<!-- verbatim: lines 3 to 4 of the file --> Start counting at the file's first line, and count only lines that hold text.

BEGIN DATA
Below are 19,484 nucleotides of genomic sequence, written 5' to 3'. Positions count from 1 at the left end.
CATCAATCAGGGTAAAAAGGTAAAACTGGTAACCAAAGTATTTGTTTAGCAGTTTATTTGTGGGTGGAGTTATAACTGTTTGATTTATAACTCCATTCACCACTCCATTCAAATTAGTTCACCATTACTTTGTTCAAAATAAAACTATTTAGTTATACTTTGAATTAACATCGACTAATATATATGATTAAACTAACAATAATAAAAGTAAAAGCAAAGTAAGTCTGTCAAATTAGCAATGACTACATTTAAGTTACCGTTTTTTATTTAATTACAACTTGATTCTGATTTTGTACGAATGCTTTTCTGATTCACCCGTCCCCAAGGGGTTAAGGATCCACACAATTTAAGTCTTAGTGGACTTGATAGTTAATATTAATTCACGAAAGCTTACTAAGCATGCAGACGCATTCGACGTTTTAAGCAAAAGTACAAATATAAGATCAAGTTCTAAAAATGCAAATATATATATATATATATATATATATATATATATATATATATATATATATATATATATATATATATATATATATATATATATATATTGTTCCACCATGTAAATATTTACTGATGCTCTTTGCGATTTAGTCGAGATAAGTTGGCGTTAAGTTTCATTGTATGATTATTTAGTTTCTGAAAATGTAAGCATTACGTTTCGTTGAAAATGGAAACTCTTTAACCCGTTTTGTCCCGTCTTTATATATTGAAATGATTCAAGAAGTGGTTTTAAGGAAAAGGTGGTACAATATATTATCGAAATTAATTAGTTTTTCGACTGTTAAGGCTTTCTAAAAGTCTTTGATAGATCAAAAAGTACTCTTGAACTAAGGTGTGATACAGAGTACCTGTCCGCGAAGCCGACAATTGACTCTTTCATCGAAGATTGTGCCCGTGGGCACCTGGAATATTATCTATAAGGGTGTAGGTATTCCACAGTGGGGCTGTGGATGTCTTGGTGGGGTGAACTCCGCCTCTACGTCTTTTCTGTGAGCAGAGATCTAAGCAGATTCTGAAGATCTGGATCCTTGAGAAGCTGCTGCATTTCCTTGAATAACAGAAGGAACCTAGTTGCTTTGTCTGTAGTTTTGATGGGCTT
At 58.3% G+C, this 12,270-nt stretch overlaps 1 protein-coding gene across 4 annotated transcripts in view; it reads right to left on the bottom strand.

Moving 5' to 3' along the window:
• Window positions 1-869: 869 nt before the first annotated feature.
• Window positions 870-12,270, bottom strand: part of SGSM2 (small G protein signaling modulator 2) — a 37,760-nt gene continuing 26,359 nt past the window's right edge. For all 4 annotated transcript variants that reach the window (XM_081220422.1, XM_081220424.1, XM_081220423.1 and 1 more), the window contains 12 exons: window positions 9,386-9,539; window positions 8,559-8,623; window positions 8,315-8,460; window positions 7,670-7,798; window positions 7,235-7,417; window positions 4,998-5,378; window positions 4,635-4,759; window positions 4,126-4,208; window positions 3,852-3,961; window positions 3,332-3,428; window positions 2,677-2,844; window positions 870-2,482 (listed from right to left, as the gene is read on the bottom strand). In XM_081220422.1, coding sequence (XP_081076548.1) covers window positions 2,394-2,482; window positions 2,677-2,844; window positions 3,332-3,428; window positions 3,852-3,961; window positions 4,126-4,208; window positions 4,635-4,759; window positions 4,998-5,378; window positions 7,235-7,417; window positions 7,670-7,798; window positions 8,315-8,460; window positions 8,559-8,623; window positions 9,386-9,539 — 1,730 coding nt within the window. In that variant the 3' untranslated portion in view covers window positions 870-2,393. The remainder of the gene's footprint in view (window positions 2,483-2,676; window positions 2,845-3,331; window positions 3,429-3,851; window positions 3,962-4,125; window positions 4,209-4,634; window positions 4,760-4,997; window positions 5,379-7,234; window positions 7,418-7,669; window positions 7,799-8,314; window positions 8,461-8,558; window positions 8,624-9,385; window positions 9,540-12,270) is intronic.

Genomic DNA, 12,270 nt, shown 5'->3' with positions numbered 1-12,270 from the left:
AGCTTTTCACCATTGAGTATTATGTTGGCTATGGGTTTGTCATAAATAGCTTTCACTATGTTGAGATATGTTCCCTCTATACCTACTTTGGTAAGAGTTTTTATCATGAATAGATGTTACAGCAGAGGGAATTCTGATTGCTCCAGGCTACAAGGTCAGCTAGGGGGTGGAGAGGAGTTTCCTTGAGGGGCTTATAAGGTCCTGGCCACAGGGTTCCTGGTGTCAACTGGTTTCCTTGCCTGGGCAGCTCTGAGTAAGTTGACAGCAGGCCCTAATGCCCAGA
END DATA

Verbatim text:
At 58.3% G+C, this 12,270-nt stretch overlaps 1 protein-coding gene across 4 annotated transcripts in view; it reads right to left on the bottom strand.

Moving 5' to 3' along the window: